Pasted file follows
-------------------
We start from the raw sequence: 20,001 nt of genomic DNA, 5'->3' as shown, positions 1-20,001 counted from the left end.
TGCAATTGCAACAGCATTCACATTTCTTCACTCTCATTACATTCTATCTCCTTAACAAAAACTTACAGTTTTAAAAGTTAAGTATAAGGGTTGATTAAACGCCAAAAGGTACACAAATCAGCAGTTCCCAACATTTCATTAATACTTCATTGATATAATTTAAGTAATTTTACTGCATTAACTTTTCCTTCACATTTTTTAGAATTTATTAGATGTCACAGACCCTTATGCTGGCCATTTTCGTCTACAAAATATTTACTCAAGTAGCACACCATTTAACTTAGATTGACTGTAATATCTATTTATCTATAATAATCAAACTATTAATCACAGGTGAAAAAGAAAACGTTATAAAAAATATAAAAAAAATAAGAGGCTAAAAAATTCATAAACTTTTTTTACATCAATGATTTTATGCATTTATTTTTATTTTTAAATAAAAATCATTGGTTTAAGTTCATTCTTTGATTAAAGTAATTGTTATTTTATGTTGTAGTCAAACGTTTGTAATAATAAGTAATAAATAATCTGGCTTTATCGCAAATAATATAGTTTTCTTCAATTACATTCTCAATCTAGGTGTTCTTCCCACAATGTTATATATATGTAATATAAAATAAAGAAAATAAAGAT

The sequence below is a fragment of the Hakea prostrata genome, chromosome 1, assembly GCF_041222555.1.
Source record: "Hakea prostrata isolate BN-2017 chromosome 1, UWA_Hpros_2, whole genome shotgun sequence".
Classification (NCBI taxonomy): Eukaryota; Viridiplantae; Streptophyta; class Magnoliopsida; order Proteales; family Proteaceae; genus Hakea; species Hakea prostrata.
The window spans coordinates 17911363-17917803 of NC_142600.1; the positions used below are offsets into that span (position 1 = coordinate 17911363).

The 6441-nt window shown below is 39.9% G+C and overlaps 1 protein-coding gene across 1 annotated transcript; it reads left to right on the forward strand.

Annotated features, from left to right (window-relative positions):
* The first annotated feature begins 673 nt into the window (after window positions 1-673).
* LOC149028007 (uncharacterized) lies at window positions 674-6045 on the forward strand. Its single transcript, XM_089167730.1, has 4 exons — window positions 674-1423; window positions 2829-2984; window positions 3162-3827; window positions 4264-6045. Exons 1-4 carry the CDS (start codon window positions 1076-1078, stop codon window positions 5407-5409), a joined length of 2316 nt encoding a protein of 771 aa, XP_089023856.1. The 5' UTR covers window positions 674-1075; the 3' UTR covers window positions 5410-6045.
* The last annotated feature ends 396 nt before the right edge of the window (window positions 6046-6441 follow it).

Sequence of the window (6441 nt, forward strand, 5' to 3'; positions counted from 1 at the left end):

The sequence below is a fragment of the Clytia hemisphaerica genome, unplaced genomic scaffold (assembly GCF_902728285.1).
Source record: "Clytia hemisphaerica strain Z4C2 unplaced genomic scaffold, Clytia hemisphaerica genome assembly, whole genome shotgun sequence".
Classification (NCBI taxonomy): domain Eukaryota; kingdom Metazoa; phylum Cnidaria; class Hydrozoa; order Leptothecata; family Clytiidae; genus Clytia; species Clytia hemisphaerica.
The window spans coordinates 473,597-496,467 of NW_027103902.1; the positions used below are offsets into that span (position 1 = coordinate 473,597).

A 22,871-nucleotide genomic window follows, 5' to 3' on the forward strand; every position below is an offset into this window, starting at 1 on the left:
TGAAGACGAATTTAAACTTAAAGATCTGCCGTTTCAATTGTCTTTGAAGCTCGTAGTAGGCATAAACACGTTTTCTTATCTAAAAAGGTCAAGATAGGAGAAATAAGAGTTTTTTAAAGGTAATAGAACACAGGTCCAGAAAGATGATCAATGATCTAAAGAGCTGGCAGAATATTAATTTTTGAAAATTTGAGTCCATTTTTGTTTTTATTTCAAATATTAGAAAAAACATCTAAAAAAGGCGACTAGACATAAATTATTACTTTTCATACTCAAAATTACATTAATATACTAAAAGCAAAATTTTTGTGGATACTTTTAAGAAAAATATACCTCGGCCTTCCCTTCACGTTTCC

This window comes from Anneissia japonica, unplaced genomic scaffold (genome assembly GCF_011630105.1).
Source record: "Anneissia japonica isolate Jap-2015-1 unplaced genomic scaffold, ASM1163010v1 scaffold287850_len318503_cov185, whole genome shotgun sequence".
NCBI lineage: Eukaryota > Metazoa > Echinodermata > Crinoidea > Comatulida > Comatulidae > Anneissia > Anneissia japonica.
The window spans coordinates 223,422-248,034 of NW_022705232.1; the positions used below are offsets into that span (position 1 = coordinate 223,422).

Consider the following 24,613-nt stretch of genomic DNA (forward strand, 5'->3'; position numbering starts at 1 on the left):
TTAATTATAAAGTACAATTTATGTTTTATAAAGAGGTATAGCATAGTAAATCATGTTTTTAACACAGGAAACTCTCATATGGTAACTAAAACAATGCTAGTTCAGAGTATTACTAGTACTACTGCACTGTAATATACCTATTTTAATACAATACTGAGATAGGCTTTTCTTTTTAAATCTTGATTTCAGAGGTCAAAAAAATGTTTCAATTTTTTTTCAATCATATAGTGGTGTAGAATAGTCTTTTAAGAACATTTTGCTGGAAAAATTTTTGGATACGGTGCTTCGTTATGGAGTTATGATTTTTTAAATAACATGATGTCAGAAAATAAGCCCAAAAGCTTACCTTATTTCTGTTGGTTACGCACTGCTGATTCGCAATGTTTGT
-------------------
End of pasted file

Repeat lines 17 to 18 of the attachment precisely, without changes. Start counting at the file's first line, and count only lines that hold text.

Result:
A 22,871-nucleotide genomic window follows, 5' to 3' on the forward strand; every position below is an offset into this window, starting at 1 on the left:
TGAAGACGAATTTAAACTTAAAGATCTGCCGTTTCAATTGTCTTTGAAGCTCGTAGTAGGCATAAACACGTTTTCTTATCTAAAAAGGTCAAGATAGGAGAAATAAGAGTTTTTTAAAGGTAATAGAACACAGGTCCAGAAAGATGATCAATGATCTAAAGAGCTGGCAGAATATTAATTTTTGAAAATTTGAGTCCATTTTTGTTTTTATTTCAAATATTAGAAAAAACATCTAAAAAAGGCGACTAGACATAAATTATTACTTTTCATACTCAAAATTACATTAATATACTAAAAGCAAAATTTTTGTGGATACTTTTAAGAAAAATATACCTCGGCCTTCCCTTCACGTTTCC